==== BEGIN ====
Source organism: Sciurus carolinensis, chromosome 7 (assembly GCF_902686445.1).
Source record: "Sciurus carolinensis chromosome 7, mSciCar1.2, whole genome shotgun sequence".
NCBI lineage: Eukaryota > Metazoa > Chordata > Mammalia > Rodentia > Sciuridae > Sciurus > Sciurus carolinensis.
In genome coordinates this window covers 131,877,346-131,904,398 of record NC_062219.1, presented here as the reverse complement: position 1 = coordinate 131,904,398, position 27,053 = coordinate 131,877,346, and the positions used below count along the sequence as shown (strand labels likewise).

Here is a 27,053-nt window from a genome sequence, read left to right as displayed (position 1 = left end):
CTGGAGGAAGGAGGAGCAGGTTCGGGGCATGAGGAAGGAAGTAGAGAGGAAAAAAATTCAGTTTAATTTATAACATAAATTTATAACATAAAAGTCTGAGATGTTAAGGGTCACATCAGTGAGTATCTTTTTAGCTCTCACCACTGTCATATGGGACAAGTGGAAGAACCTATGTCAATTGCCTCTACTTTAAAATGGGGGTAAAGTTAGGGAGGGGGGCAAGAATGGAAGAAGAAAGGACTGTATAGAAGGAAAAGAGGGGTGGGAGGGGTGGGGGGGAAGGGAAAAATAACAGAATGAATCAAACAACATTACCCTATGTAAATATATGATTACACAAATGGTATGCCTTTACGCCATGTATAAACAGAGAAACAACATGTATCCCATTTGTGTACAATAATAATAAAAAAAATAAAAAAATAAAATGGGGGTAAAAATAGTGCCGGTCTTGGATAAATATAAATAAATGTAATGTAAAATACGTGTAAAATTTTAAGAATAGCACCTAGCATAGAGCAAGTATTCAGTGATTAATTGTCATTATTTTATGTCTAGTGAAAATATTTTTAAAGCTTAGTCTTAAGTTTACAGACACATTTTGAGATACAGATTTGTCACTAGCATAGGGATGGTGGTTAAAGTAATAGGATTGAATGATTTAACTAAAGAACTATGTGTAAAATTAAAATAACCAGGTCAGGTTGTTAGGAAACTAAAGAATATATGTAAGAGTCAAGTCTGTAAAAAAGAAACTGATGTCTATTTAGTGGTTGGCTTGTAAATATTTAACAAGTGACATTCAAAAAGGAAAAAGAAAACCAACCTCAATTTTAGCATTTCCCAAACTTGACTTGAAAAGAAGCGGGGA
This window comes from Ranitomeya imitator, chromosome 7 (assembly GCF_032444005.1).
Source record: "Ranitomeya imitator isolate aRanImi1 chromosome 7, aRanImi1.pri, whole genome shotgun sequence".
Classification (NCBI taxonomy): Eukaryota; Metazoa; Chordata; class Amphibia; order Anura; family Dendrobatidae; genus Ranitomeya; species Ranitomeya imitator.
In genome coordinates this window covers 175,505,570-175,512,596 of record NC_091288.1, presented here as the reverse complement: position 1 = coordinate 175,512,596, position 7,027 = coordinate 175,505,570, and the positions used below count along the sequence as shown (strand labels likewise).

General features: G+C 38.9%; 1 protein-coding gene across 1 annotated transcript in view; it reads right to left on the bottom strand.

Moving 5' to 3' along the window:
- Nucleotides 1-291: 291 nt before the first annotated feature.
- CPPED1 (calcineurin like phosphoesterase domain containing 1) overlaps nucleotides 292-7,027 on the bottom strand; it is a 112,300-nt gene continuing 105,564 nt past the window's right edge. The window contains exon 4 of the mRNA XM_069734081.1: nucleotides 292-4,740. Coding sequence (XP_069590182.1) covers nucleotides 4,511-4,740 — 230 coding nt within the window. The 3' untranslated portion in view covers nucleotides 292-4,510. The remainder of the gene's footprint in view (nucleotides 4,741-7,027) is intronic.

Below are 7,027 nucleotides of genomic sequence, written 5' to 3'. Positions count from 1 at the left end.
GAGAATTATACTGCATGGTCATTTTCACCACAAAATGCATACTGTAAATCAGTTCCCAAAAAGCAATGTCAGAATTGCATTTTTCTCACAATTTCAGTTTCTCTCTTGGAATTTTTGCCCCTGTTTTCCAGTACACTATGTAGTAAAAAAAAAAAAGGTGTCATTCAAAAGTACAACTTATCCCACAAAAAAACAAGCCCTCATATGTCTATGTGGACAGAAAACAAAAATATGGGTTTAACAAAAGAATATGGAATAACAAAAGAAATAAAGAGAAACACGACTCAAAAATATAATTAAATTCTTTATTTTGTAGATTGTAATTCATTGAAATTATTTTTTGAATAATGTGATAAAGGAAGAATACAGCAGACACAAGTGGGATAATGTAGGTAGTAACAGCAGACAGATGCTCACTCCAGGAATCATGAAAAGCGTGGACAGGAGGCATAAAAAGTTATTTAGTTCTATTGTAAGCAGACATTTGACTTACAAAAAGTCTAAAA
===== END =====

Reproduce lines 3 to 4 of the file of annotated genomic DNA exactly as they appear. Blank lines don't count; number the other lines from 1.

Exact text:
NCBI lineage: Eukaryota > Metazoa > Chordata > Mammalia > Rodentia > Sciuridae > Sciurus > Sciurus carolinensis.
In genome coordinates this window covers 131,877,346-131,904,398 of record NC_062219.1, presented here as the reverse complement: position 1 = coordinate 131,904,398, position 27,053 = coordinate 131,877,346, and the positions used below count along the sequence as shown (strand labels likewise).